Grace O'Malley: The Pirate Queen
Life in 16th century Ireland was one of hardships, rebellions and social and political upheavals. The country was still a tribal society with independent chieftains ruling 60 counties under ancient traditions and laws. These local chieftains were often in conflict with each other to gain power and maintain control of land.
English assimilation and dominance of the Irish increased under the rule of King Henry VIII. The King was determined to strengthen his hold on Ireland to ensure that the colony would not be vulnerable to foreign attack. His reformation policy of "Submit and Regrant" offered the Irish chieftains English titles and the lawful right to keep their lands and wealth if they surrendered to English rule and swore allegiance to the Crown. Centering in Dublin, the enforcement of this policy began to spread toward the western coast of Ireland to County Mayo.
Far away from Dublin, the rugged west coast of Ireland was slow to conform to English rule. The Gaelic chieftains maintained much of their culture without interference because the English rarely ventured into what was essentially uncharted land. This Gaelic independence was firmly entrenched in the O'Malleys.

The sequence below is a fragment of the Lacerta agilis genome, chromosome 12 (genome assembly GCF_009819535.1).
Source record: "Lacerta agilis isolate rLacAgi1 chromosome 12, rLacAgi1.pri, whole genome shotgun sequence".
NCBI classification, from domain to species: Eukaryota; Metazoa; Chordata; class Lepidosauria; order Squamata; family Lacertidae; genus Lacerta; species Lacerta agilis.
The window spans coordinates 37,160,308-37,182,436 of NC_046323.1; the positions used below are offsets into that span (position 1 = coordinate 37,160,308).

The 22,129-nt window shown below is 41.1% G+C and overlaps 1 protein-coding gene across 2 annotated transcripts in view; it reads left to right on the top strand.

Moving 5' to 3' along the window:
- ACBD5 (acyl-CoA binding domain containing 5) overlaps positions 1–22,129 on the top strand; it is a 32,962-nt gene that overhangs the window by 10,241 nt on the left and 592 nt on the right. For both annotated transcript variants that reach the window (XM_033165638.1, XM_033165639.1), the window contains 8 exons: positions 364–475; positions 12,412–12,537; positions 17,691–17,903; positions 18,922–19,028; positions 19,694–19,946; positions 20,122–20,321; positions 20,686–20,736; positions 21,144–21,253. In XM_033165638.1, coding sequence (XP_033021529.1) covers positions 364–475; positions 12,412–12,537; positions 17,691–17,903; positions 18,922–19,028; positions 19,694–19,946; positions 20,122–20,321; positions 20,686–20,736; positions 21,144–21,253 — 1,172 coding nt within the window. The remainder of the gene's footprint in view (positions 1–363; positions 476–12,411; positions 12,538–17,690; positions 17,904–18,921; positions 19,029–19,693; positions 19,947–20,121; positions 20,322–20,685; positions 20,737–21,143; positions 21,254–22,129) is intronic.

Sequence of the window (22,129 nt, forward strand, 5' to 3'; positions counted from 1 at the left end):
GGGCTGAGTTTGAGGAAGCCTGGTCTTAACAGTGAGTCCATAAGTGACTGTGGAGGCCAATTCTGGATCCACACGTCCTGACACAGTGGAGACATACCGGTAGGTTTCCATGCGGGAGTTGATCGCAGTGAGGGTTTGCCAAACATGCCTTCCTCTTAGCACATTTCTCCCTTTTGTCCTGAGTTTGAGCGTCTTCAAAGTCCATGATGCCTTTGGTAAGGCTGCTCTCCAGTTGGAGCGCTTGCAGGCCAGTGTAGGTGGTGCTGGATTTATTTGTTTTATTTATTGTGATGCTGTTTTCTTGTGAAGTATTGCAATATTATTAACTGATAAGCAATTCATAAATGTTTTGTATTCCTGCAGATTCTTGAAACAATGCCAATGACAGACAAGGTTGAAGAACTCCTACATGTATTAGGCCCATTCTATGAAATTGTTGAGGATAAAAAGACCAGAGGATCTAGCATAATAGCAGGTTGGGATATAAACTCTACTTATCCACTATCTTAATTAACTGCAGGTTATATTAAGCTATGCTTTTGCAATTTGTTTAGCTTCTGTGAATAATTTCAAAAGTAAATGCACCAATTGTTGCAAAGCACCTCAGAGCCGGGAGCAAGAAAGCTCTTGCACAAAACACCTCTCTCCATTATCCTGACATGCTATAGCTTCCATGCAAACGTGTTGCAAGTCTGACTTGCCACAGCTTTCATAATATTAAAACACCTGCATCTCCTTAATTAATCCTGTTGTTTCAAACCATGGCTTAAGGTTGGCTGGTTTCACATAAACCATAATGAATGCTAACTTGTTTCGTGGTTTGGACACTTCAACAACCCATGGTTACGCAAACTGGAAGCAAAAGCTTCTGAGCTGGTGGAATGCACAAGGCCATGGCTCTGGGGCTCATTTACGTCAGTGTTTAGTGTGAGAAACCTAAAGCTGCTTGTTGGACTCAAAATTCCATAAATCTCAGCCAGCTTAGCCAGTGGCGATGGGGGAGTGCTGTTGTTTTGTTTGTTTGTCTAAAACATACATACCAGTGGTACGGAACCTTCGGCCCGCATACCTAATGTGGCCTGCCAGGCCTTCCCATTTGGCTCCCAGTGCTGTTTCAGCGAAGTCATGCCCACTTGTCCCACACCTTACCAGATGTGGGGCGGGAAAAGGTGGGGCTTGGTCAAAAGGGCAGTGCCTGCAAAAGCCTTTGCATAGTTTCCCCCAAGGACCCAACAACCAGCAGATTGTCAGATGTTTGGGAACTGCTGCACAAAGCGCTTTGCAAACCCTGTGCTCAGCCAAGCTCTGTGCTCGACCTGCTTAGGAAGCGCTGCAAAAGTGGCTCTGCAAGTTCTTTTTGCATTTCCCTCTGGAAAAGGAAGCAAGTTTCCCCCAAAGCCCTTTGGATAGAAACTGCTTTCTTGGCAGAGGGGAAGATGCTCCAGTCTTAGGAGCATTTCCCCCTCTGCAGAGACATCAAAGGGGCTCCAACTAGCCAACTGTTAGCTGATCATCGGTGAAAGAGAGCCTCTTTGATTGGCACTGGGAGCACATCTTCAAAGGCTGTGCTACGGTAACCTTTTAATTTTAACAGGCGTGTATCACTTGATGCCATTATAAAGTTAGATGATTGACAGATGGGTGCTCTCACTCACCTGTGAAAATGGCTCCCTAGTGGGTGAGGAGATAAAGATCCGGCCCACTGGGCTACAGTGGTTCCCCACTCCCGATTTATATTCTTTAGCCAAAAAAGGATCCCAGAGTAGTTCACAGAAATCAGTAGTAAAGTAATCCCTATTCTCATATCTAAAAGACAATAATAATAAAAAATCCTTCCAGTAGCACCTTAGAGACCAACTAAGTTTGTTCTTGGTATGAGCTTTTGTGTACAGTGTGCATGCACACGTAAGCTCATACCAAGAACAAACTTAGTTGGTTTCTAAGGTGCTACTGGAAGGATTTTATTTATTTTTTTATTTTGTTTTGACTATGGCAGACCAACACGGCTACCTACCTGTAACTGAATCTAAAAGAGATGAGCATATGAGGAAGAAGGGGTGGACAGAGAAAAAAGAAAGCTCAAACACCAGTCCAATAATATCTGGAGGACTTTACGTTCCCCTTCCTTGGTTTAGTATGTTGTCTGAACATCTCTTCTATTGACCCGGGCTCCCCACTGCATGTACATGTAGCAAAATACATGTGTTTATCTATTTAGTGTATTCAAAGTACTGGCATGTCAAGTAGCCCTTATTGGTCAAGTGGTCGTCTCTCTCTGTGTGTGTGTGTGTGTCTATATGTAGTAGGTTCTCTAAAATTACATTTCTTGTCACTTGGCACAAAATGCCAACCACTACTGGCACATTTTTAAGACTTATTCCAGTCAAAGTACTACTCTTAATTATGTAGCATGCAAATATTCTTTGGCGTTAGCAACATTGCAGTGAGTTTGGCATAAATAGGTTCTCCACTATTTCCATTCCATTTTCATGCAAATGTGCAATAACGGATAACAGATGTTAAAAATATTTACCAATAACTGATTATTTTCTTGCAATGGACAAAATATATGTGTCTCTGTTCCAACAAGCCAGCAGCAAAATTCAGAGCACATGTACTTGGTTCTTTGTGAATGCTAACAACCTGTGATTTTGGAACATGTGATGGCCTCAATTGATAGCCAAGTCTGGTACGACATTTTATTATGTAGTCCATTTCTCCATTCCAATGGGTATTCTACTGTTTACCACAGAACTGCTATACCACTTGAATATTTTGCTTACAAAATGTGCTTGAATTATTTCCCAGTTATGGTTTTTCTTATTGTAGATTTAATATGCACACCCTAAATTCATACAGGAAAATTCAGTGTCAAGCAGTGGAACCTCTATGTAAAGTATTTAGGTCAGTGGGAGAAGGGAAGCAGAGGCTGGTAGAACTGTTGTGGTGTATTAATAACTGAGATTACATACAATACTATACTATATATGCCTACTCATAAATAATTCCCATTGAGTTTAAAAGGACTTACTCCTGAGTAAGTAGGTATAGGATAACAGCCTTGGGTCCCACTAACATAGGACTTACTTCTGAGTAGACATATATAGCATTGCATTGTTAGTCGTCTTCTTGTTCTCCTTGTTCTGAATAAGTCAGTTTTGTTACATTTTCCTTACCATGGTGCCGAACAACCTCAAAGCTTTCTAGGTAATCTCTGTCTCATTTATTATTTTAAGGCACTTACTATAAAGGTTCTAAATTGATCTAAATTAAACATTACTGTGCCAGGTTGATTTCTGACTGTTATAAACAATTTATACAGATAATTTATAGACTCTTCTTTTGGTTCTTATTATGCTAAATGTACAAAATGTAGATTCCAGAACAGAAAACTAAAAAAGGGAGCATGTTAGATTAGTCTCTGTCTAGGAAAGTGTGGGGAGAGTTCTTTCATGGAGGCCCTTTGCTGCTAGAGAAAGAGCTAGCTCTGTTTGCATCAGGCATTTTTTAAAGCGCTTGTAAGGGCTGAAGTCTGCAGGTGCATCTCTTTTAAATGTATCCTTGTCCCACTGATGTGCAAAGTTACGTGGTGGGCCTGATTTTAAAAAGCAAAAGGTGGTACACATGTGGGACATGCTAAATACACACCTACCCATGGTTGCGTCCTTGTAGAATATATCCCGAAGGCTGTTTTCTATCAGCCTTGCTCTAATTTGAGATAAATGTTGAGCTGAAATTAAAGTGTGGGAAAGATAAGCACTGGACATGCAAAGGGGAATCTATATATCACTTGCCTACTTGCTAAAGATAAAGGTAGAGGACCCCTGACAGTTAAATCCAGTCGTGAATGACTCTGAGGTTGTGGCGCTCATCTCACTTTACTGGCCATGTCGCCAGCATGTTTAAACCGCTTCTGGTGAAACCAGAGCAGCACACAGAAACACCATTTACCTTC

The O'Malleys were a famous seafaring clan since the 12th century. Their fleet of ships traded goods between the West Coast of Ireland and Spain and Portugal. They were known for the sailing prowess and were experienced enough to avoid the ever-present risks of the dangerous weather that can suddenly take over the seas off the Irish coast and the even more dangerous pirates that lay in wait in the sheltered coves and inlets. The O'Malleys had ruled the lands around Clew Bay in County Mayo for centuries and became, for awhile at least, independent from their English masters.